Hamas Seeks International Recognition in Travels to Russia

Hamas said Friday it will send a top-level delegation to meet Russian officials in Moscow next week, part of the Islamic militant group's efforts to gain international legitimacy after winning Palestinian parliamentary elections.

Russia's invitation to Hamas angered Israel, which is seeking to isolate the group and cut off its international funding. Israel also condemned Turkey after Foreign Minister Abdullah Gul met Hamas leader Khaled Mashaal in Ankara on Feb. 17.

Hamas, which scored a surprise victory in the Jan. 25 elections, is responsible for dozens of suicide bombings in Israel and is sworn to the destruction of the Jewish state. Israel, the United States and the European Union list Hamas as a terrorist organization.

Israel has said it will have no ties with the new Hamas-led Palestinian government unless the militant group denounces violence, recognizes Israel's right to exist and accepts past peace deals.

Russian Foreign Minister Sergey Lavrov has said the Moscow talks would be used to try to pull Hamas into the Mideast peace process. He said Russian officials would negotiate according to the position of the so-called Quartet of Mideast peace mediators — Russia, the United States, the United Nations and the European Union.

The Hamas delegation, to be headed by Mashaal, is to arrive in Moscow on March 3, according to an announcement posted on the group's Web site.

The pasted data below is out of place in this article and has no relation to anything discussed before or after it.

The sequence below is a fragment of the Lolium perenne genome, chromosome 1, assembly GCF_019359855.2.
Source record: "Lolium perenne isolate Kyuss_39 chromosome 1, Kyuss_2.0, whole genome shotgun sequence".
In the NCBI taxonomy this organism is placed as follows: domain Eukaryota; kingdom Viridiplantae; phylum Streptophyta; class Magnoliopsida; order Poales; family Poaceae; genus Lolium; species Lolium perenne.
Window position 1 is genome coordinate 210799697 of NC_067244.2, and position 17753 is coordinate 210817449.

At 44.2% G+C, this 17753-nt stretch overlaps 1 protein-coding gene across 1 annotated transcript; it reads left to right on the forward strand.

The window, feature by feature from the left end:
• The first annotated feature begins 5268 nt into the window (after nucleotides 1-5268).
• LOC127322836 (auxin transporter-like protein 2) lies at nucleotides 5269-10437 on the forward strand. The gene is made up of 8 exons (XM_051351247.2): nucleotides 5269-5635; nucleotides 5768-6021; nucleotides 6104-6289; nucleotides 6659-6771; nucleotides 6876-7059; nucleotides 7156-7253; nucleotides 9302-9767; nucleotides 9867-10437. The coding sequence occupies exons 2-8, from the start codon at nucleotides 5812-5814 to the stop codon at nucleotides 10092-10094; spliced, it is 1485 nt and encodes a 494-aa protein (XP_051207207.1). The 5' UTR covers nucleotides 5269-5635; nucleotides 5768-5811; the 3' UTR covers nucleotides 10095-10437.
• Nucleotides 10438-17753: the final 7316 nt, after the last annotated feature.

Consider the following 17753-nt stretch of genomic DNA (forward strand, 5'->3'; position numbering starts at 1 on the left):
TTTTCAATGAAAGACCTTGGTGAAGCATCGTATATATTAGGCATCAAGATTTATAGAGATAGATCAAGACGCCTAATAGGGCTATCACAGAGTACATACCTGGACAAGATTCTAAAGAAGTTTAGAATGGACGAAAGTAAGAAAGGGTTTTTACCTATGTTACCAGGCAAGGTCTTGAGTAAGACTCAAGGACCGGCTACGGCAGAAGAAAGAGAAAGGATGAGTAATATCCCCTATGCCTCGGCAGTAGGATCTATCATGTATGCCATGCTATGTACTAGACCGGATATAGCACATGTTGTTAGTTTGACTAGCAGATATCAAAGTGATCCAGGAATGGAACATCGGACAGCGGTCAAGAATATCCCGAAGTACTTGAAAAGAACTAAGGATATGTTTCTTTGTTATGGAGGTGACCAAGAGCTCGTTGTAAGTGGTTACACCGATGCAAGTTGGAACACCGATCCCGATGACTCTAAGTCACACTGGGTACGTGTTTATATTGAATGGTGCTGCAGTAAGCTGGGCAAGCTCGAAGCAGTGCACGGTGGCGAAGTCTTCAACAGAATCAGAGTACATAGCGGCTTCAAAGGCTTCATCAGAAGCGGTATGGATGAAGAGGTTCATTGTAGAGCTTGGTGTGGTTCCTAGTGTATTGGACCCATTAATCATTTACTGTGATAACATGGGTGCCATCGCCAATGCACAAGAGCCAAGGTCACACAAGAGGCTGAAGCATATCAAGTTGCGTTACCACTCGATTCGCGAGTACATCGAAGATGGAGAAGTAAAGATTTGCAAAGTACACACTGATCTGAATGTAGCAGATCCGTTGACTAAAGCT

Israel's Cabinet Sunday approved an immediate freeze on the transfer of hundreds of millions of dollars in tax money to the Palestinians. Israel held off on adopting even more drastic measures recommended by security officials, mindful of possible international reaction, but has said it could push ahead with those steps later.

In Nablus Friday, thousands of Palestinians joined a funeral procession for four of five people killed a day earlier in an army sweep in the Balata refugee camp near Nablus. The sweep has left eight people dead since Sunday.

The military said 15 fugitives had been arrested, and the Palestinians shot on Thursday had fired at troops or thrown firebombs.

One of the dead was Mohammed Shtawi, a leader of the Al-Aqsa Martyrs' Brigades, a militant group linked to Palestinian President Mahmoud Abbas' Fatah Party. Rabiya Abu Liel, an al-Aqsa Brigades leader, threatened to avenge the killing.

"What they did to us we will do to them. They killed our leader so we will kill their leaders," he said.

Troops had left Balata by early Friday.

In Gaza City on Thursday evening, Hamas supporters marched toward the Palestinian parliament building to protest the Israeli operation. Incoming Hamas Prime Minister Ismail Haniyeh addressed the rally, denouncing the "aggression committed against our people."

He said Hamas has a two-pronged program for the people: "One hand resists and the other hand builds."

Abbas warned the operation would endanger a cease-fire that has been in effect for a year, according to the Palestinian news agency WAFA.

He appealed to the U.N. Security Council and international mediators to pressure Israel to stop military operations that have killed 15 Palestinians this month, an Abbas aide said.

Also on Friday, the army killed two Palestinians it said were planting bombs along the border fence separating Israel and the Gaza Strip. One of the Palestinians killed was the son of a Hamas lawmaker.

At the funeral for legislator Abdel Fattah Dukhan's son, Haniyeh vowed that the Palestinians "will not be broken" by the Israeli military operations.

The army launched an airstrike early Friday at Gaza militants who it said were firing rockets at Israeli targets. Two Palestinians were lightly injured.

A Hamas militant was killed in Gaza while improperly handling explosives. Hamas identified the man as Abed Moati Abu Daf, 28, "the most prominent trainer" of militants in Gaza, and said he died on a "training mission."